Perhaps I took things for granted prior to being banned. Now I think I have developed a good balance on and off the field.
My university is extremely important to me and it takes a lot of my focus off field. However, when it’s time to be at the club and train, I put 100% of myself into it. I don’t want to waste any time because I realise now how quickly it can be taken away.
I did university full-time when I went back to Brisbane, and I did some part-time work at a gym and also as an Uber driver which has been well-documented.
Unfortunately, I don’t have any funny stories to share from my Uber experience, but I would have done over a thousand trips during the course of 12 months, yet thankfully not a single person had any idea I had played for Collingwood!
If I got chatting to a passenger, I would not want to continuously explain my story of what had happened. This means that I was often forced to come up with some pretty strange answers on the spot to explain what I had been up to for the past five years.
During my time back home, I was just a normal 23 or 24-year-old who went to work, who studied, and who hung out with mates on the weekend — add to that some grueling weekly running sessions with Keeffey to try and stay on top of our fitness — but really, I had no involvement in footy for the first time in my adult life.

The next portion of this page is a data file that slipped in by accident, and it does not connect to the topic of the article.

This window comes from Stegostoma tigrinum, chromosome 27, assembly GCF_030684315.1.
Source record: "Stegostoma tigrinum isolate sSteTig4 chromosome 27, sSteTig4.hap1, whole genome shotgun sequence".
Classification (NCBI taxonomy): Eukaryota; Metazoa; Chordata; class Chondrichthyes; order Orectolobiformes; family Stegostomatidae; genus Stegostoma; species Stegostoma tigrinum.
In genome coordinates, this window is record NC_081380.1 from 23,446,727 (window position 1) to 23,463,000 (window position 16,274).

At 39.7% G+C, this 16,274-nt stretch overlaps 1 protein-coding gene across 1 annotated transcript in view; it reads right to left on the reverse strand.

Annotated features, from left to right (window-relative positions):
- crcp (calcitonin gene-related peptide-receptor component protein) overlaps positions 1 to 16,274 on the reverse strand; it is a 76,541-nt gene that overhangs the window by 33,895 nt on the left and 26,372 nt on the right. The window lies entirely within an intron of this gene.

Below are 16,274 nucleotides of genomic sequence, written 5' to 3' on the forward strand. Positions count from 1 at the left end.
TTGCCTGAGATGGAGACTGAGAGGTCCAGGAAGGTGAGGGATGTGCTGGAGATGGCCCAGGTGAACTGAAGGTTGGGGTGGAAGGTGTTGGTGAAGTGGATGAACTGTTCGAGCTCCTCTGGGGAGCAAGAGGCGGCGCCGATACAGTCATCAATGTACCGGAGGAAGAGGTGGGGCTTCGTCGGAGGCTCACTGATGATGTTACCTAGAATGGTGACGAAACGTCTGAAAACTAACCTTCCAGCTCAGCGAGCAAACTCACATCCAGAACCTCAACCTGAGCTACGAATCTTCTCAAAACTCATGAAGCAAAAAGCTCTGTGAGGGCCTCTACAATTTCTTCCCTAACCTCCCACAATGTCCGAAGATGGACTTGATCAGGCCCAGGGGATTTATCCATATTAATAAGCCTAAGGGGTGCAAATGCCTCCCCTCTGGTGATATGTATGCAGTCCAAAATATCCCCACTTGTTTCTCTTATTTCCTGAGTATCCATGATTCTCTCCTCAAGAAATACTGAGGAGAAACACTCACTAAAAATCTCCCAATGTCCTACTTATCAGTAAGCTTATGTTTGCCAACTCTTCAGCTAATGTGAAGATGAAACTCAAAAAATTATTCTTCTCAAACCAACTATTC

In fact, it wasn’t really until the back half of 2016 that I started to watch football more closely, because our return was beginning to creep up and I felt the need to watch more before re-joining the group.
Outside of the obvious support networks like my parents and close friends, I received tremendous support from Tim Hazell who is mine and Keeffey’s manager.
He was with us through everything from the first day and saw it out right to the end. His help was invaluable and he was amazing from a support point of view, and so diligent in trying to get every outcome for us.
In fact, our whole management team at Vivid really went over and above for us, and we’re both extremely grateful.
It’s been doubly challenging for Lachie this year, because not only did he return from a long absence, but he has had to pick up a new role playing forward.
At least my role has been largely similar to when I was playing two years ago. Having said that, he has taken the move in his stride and is starting to play some good football.
I’m sure he isn’t far away and it would be unbelievable to play alongside him in the seniors again.
Ultimately, I want to stay in the team however, AFL is most definitely a week-to-week proposition, that’s just the nature of the caper. You can’t be complacent and you can’t look too far forward.
While it’s been nice to, in some ways, close the door on that chapter, I hope this is the start of a new one.
I am forever thankful to the entire club for the second chance and would love to repay the faith they have shown in me.
For the moment, all I can do is try to improve week by week, and see where that takes me.